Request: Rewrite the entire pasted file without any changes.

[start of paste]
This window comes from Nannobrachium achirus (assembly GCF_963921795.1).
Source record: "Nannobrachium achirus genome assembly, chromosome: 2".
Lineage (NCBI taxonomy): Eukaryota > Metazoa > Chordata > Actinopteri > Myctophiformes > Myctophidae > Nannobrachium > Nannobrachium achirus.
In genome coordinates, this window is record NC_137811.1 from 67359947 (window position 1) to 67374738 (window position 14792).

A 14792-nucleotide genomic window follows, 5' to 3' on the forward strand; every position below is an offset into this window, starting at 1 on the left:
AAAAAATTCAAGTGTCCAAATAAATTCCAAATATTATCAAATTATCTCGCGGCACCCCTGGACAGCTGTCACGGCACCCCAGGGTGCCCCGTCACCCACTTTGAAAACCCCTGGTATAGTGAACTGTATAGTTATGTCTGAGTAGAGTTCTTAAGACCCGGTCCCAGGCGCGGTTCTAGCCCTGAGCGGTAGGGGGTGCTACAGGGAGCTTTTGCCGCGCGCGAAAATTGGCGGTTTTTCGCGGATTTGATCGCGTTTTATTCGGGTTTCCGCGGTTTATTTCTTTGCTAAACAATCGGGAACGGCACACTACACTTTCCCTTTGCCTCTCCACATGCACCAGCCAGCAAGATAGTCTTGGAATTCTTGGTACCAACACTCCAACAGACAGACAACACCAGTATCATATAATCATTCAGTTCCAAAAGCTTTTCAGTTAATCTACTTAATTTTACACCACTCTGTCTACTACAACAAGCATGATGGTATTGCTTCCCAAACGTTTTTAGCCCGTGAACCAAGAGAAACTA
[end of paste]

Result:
This window comes from Nannobrachium achirus (assembly GCF_963921795.1).
Source record: "Nannobrachium achirus genome assembly, chromosome: 2".
Lineage (NCBI taxonomy): Eukaryota > Metazoa > Chordata > Actinopteri > Myctophiformes > Myctophidae > Nannobrachium > Nannobrachium achirus.
In genome coordinates, this window is record NC_137811.1 from 67359947 (window position 1) to 67374738 (window position 14792).

A 14792-nucleotide genomic window follows, 5' to 3' on the forward strand; every position below is an offset into this window, starting at 1 on the left:
AAAAAATTCAAGTGTCCAAATAAATTCCAAATATTATCAAATTATCTCGCGGCACCCCTGGACAGCTGTCACGGCACCCCAGGGTGCCCCGTCACCCACTTTGAAAACCCCTGGTATAGTGAACTGTATAGTTATGTCTGAGTAGAGTTCTTAAGACCCGGTCCCAGGCGCGGTTCTAGCCCTGAGCGGTAGGGGGTGCTACAGGGAGCTTTTGCCGCGCGCGAAAATTGGCGGTTTTTCGCGGATTTGATCGCGTTTTATTCGGGTTTCCGCGGTTTATTTCTTTGCTAAACAATCGGGAACGGCACACTACACTTTCCCTTTGCCTCTCCACATGCACCAGCCAGCAAGATAGTCTTGGAATTCTTGGTACCAACACTCCAACAGACAGACAACACCAGTATCATATAATCATTCAGTTCCAAAAGCTTTTCAGTTAATCTACTTAATTTTACACCACTCTGTCTACTACAACAAGCATGATGGTATTGCTTCCCAAACGTTTTTAGCCCGTGAACCAAGAGAAACTA